anti castro

Can we please stop calling Chechnya the first concentration camp since Hitler’s. North Korea has them and the Soviet Union had them. Also Che and Castro murdered gays too. Not sure if we can classify them as concentration camps but the millions of people who died under Maoism in work camps in Cambodia, China and other areas are worth mentioning too. Do not erase the suffering of millions for your shocking headline.


“Why should some people walk barefoot, so that others can travel in luxurious cars? Why should some live for thirty-five years, so that others can live for seventy years? Why should some be miserably poor, so that others can be hugely rich? I speak on behalf of the children in the world who do not have a piece of bread. I speak on the behalf of the sick who have no medicine, of those whose rights to life and human dignity have been denied.”

— Fidel Castro’s message to the UN General Assembly, 1979

Comrade Fidel Castro, presente!

“We have never aspired to having custody of the banners and principles which the revolutionary movement has defended throughout its heroic and inspiring history. However, if fate were to decree that, one day, we would be among the last defenders of socialism in a world in which US imperialism had realized Hitler’s dreams of world domination, we would defend this bulwark to the last drop of our blood.” - December 7, 1989

Long live the Cuban Revolution! Socialism or death!

Cassandra Clare: *is going to join the Shadowhunters cast at NYCC*

Shadowhunters fans:

Originally posted by banamout

Tbh there are issues with capitalism but instead of saying we should resort to socialism or communism how about we focus on working on a solution to the problems in capitalism (while keeping in mind how socialism and capitalism has played out in the past)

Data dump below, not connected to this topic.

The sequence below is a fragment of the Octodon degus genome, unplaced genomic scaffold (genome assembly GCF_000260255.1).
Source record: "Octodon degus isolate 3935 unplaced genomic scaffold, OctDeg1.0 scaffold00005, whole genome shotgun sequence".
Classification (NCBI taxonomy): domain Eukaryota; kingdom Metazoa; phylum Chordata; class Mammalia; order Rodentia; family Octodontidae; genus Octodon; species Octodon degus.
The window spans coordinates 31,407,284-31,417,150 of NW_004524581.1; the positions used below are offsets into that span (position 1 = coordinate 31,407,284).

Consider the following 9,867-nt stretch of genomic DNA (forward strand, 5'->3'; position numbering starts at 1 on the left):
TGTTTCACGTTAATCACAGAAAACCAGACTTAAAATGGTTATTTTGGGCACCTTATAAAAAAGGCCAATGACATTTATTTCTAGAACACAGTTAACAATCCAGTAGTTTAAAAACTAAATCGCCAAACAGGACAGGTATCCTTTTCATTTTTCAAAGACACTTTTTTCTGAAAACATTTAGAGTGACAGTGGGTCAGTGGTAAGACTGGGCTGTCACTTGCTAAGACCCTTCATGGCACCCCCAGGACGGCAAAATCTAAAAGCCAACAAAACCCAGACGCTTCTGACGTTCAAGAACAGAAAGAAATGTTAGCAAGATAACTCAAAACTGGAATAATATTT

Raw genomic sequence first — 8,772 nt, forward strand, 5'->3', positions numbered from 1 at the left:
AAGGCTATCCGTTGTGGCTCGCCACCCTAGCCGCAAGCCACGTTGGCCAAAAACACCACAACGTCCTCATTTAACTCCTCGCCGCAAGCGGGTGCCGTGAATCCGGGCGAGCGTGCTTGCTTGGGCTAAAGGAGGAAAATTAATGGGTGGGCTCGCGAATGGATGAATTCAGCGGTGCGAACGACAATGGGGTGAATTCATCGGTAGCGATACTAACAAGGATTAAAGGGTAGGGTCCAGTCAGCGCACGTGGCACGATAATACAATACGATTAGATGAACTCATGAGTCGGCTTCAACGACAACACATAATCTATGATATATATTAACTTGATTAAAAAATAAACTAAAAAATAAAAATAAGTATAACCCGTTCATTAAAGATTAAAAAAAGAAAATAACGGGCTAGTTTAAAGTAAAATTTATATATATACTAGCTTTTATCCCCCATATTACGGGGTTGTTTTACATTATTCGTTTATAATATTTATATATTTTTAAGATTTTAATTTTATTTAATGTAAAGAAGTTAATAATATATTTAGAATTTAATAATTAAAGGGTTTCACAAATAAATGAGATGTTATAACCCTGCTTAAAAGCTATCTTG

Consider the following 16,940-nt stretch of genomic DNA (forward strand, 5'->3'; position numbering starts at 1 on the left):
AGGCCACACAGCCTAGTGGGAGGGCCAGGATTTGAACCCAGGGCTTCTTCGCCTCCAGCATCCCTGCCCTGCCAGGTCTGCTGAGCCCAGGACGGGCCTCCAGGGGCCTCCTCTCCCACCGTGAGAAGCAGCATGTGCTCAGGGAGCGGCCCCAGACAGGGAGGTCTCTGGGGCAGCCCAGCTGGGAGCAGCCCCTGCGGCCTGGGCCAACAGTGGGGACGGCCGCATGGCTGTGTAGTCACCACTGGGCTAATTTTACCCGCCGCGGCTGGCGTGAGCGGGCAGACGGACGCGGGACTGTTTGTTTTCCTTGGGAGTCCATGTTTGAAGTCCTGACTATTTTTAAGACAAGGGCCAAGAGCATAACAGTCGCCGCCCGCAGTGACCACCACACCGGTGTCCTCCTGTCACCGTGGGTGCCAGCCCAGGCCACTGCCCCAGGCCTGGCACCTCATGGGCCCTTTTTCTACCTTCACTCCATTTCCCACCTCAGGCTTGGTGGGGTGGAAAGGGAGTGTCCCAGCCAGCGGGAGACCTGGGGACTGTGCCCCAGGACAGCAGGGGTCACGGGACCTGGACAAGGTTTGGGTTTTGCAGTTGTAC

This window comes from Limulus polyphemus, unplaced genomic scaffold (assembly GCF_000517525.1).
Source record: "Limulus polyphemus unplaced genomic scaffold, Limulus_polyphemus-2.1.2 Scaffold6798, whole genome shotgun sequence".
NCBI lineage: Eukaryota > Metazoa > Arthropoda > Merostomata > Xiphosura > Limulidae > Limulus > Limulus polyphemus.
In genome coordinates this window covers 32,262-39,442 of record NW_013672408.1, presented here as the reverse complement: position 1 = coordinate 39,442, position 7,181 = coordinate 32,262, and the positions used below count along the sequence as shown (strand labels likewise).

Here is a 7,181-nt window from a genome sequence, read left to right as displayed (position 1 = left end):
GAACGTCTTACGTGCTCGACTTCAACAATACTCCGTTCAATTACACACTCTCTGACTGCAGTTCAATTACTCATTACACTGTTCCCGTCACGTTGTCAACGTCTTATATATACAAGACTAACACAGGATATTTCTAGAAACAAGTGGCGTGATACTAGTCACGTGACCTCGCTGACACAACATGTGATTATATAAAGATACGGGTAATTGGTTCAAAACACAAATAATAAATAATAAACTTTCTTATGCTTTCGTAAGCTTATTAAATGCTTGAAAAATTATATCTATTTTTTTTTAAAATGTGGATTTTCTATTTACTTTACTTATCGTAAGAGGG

How Fidel’s girlfriend tried to assassinate him

One of Fidel’s lovers was a woman named Marita Lorenz, a German born American woman turned anti-Castro insurgent and CIA informant. The two met in 1959 two months after Castro took over Cuba, a passenger on her father’s cruise liner. 

As a result of their relationship, Marita became pregnant twice.  According to Marita the pregnancies resulted in a miscarriage or forced abortion. Details on that point are fuzzy and Marta’s account on her pregnancies are inconsistent. However it is clear that Marita was extremely angry at Castro for his blase attitude toward the loss of her children. 

At that point Marita became an anti-Castro counter revolutionary, joining a secret Florida based group in 1960.  During her membership in the group, she was approached by CIA operative Frank Sturgis, who went by the alias, “Francisco Fiorini”. Franks Sturgis is certainly an interesting figure in history. Originally he was actually a Castro supporter who helped train his revolutionary army and ran guns for him. In the photo below he claims to be standing on a mass grave of 71 Batista supporters he personally executed. Apparently he had a change of heart and become an anti-Castro supporter, organizing many anti-Castro militant groups. Later, he would be one of the five robbers involved in the Watergate Scandal which brought down Richard Nixon.

Sturgis came to Marita with an offer to assassinate Castro, and provided several pills filled with botulinum toxin which were said to kill a man in 30 seconds.  Marita smuggled the pills in a can of facial cream. When it came time to taint Castro’s food with the poison, she found that the pills had dissolved in the facial cream.